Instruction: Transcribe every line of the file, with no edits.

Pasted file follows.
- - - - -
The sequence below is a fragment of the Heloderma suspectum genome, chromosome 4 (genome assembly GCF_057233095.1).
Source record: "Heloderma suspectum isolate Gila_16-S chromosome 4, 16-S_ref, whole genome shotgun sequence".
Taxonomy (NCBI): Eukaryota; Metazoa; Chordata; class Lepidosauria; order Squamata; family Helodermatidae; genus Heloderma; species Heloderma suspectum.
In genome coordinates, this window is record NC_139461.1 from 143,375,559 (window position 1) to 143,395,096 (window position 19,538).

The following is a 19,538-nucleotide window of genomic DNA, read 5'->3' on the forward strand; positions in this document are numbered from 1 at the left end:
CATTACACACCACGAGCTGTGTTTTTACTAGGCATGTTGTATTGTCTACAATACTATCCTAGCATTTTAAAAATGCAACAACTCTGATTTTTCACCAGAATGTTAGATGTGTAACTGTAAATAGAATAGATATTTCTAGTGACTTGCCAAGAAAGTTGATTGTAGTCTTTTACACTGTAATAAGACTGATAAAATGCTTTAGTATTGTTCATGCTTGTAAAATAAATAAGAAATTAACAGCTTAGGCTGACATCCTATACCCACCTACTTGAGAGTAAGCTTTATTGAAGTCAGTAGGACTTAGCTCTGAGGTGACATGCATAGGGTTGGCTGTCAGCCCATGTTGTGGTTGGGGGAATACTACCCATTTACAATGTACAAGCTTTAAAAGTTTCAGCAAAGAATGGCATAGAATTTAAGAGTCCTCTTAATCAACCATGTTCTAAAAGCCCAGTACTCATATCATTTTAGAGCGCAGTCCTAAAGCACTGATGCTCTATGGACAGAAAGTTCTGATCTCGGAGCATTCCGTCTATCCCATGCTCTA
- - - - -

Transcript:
The sequence below is a fragment of the Heloderma suspectum genome, chromosome 4 (genome assembly GCF_057233095.1).
Source record: "Heloderma suspectum isolate Gila_16-S chromosome 4, 16-S_ref, whole genome shotgun sequence".
Taxonomy (NCBI): Eukaryota; Metazoa; Chordata; class Lepidosauria; order Squamata; family Helodermatidae; genus Heloderma; species Heloderma suspectum.
In genome coordinates, this window is record NC_139461.1 from 143,375,559 (window position 1) to 143,395,096 (window position 19,538).

The following is a 19,538-nucleotide window of genomic DNA, read 5'->3' on the forward strand; positions in this document are numbered from 1 at the left end:
CATTACACACCACGAGCTGTGTTTTTACTAGGCATGTTGTATTGTCTACAATACTATCCTAGCATTTTAAAAATGCAACAACTCTGATTTTTCACCAGAATGTTAGATGTGTAACTGTAAATAGAATAGATATTTCTAGTGACTTGCCAAGAAAGTTGATTGTAGTCTTTTACACTGTAATAAGACTGATAAAATGCTTTAGTATTGTTCATGCTTGTAAAATAAATAAGAAATTAACAGCTTAGGCTGACATCCTATACCCACCTACTTGAGAGTAAGCTTTATTGAAGTCAGTAGGACTTAGCTCTGAGGTGACATGCATAGGGTTGGCTGTCAGCCCATGTTGTGGTTGGGGGAATACTACCCATTTACAATGTACAAGCTTTAAAAGTTTCAGCAAAGAATGGCATAGAATTTAAGAGTCCTCTTAATCAACCATGTTCTAAAAGCCCAGTACTCATATCATTTTAGAGCGCAGTCCTAAAGCACTGATGCTCTATGGACAGAAAGTTCTGATCTCGGAGCATTCCGTCTATCCCATGCTCTA